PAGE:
Troubleshooting water pressure problems
Check your taps
If you have lower pressure than expected, your faucet could be plugged with debris:
- Unscrew aerator from faucet and remove screen
- Soak screen in vinegar for 10-15 minutes
- If screen fizzles, then carbonate is present, which is a result of naturally occurring minerals in the water and is harmless
Check the main shut-off valve
Check the main shut-off valve to ensure it is fully opened. The main shut-off valve is usually located either close to the water tank (in the basement, near the floor) or should be below the water meter where the main water line enters your home.
Check tap valves
Ensure the shutoff valves under your sinks are in full open position.
Check the pressure reducing valve
Homes built after 1990 in areas of over 80 PSI are equipped with a pressure reducing valve (PRV). The PRV keeps the house plumbing from becoming over-pressured. High water pressure may be caused by a PRV that is over five years old and requires service.
Check water softener
If you have pressure issues with cold water and have a water softener, bypass the softener and see if pressure increases. If so, your water softener is the issue and a plumber will need to be called.
Check irrigation or sprinkler system
If you have an irrigation system that is active (for example: in the summer), check for leakage as this could be the cause of your pressure issue.
We suggest performing a "blow out" before winter to prevent sprinkler lines from bursting. During spring, it is common to experience low water pressure after turning back on the sprinkler system due to trapped air in the lines. Letting the line run for a while should improve the pressure.
Check for water maintenance work
Your water pressure may be temporarily affected by water maintenance work in your area. Look for a City notice or water crews working near your home Some examples of work that could affect water pressure are water main breaks or a fire hydrant being used.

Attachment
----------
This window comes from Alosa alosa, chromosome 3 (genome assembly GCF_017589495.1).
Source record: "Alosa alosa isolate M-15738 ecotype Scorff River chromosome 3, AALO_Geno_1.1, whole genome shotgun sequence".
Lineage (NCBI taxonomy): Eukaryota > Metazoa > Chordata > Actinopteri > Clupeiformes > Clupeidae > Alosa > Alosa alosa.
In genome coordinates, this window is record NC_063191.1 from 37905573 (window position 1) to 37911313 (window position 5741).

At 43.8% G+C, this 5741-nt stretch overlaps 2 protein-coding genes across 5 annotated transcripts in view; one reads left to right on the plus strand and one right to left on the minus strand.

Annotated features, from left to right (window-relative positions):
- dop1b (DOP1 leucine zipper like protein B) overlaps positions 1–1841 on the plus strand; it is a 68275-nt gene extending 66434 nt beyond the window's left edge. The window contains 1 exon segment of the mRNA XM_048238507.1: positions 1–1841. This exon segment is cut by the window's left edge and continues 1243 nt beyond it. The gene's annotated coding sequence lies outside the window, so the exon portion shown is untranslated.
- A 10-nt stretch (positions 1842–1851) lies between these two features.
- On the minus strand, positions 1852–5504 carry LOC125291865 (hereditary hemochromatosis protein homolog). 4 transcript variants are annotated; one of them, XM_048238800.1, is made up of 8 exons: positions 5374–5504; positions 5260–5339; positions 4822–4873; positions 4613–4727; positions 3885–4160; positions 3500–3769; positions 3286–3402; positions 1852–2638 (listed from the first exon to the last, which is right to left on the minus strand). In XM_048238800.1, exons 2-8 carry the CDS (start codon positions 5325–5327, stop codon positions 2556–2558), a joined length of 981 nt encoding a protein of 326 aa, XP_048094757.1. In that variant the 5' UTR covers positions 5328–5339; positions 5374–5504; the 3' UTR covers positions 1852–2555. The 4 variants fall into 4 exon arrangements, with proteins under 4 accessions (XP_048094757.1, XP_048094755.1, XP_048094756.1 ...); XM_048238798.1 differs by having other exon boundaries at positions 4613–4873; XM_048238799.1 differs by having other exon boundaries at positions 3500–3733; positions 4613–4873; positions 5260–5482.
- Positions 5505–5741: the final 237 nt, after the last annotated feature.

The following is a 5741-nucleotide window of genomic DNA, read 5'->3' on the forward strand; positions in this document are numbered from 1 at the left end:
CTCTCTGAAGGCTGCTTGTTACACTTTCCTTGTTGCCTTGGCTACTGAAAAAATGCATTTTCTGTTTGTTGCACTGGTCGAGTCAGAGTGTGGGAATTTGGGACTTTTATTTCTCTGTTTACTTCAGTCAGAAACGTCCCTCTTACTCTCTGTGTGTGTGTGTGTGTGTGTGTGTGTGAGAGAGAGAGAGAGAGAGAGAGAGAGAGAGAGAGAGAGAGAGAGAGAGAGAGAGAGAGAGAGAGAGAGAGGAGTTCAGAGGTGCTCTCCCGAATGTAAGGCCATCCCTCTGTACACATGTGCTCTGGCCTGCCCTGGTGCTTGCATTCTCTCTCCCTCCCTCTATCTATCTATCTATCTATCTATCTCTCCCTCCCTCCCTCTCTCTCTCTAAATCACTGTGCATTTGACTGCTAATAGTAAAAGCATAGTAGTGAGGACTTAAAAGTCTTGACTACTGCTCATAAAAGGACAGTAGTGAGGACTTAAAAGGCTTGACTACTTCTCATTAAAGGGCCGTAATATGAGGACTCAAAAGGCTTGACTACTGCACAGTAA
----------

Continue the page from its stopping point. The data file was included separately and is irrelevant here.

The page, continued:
Check for frozen water lines
In winter, if there is a gradual decrease in pressure, it could be a sign of frozen water lines.
Problems with hot water pressure only
Please note: if you are experiencing issues with hot water only, please contact a plumber.
If you have further inquiries about your water pressure, please call 311 or complete an online 311 request below.
Water - Pressure Issues
Water pressure in Calgary
Calgary may be a prairie city, but we have elevation differences of almost 300 metres between our highest and lowest residences. This means we need to regulate water pressure of our system with "zones" that supply an approximate range of pressure between 25 metres (35 Psi) and 75 metres (100 Psi).
Choosing the top and bottom elevations for our pressure zones occurred many years ago, this means the city is divided into dozens of major water pressure zones.
Managing Calgary's water pressure
The ranges of pressures in the different pressure zones are established by the elevations of existing reservoirs and pump stations. These systems are all interconnected and dependent on each other.
Where pressure begins to exceed 70 metres (100 Psi) in the system, pressure reducing valves have been installed to keep the system from over-pressuring itself, which can lead to increased water loss (leaks) and other issues. Where these valves are installed, we have some ability to reduce pressure, but cannot raise pressure.
The system is also designed to ensure adequate pressure throughout the city for fire protection; our pressure zones allow the Fire Department to pump a lot of water in a very short time if required.
Our pressure system is a finely-tuned balance of providing water at a satisfactory pressure for customers, reducing pipe leaks and breaks through lowered pressures and maintaining consistent flow for fire emergencies.